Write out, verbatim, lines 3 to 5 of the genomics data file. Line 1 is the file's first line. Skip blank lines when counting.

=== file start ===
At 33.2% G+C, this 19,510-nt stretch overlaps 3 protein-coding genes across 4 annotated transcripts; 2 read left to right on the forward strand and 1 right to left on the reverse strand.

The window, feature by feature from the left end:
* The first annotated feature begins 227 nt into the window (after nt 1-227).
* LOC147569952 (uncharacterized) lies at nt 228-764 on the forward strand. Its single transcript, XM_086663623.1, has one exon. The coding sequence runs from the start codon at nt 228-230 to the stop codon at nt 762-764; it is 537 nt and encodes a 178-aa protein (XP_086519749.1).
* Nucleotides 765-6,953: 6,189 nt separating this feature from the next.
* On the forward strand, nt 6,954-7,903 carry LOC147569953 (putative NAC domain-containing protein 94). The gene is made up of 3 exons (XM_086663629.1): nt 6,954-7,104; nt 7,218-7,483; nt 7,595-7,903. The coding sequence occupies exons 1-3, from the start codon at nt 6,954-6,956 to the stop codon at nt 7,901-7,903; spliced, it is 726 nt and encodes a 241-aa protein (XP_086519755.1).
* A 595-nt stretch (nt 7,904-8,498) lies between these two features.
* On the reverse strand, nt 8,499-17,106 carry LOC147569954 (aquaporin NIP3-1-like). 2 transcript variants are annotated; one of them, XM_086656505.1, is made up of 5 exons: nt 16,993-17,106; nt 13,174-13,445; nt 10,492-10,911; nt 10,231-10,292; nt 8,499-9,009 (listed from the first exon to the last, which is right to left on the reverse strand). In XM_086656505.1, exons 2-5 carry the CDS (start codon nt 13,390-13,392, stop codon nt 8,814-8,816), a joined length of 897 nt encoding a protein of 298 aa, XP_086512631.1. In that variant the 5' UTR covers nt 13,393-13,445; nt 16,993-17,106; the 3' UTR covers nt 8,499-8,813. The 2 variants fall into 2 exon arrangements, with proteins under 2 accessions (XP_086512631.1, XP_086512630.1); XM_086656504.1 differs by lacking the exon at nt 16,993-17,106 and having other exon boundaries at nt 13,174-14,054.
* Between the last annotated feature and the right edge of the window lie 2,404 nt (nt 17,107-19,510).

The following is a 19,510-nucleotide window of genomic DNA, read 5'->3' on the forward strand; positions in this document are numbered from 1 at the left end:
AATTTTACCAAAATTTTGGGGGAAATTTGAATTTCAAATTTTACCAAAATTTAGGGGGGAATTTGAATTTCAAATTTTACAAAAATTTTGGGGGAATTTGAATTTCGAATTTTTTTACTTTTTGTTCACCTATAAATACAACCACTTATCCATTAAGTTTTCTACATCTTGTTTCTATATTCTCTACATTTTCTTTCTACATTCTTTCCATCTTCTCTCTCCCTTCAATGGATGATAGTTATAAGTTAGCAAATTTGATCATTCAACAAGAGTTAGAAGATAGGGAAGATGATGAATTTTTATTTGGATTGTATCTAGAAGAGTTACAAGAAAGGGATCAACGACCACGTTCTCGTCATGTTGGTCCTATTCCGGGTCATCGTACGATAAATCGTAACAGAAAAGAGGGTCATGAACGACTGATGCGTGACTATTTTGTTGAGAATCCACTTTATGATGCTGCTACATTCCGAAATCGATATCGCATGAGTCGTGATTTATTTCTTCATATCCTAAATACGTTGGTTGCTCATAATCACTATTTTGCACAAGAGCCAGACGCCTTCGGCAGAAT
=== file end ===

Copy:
* The first annotated feature begins 227 nt into the window (after nt 1-227).
* LOC147569952 (uncharacterized) lies at nt 228-764 on the forward strand. Its single transcript, XM_086663623.1, has one exon. The coding sequence runs from the start codon at nt 228-230 to the stop codon at nt 762-764; it is 537 nt and encodes a 178-aa protein (XP_086519749.1).
* Nucleotides 765-6,953: 6,189 nt separating this feature from the next.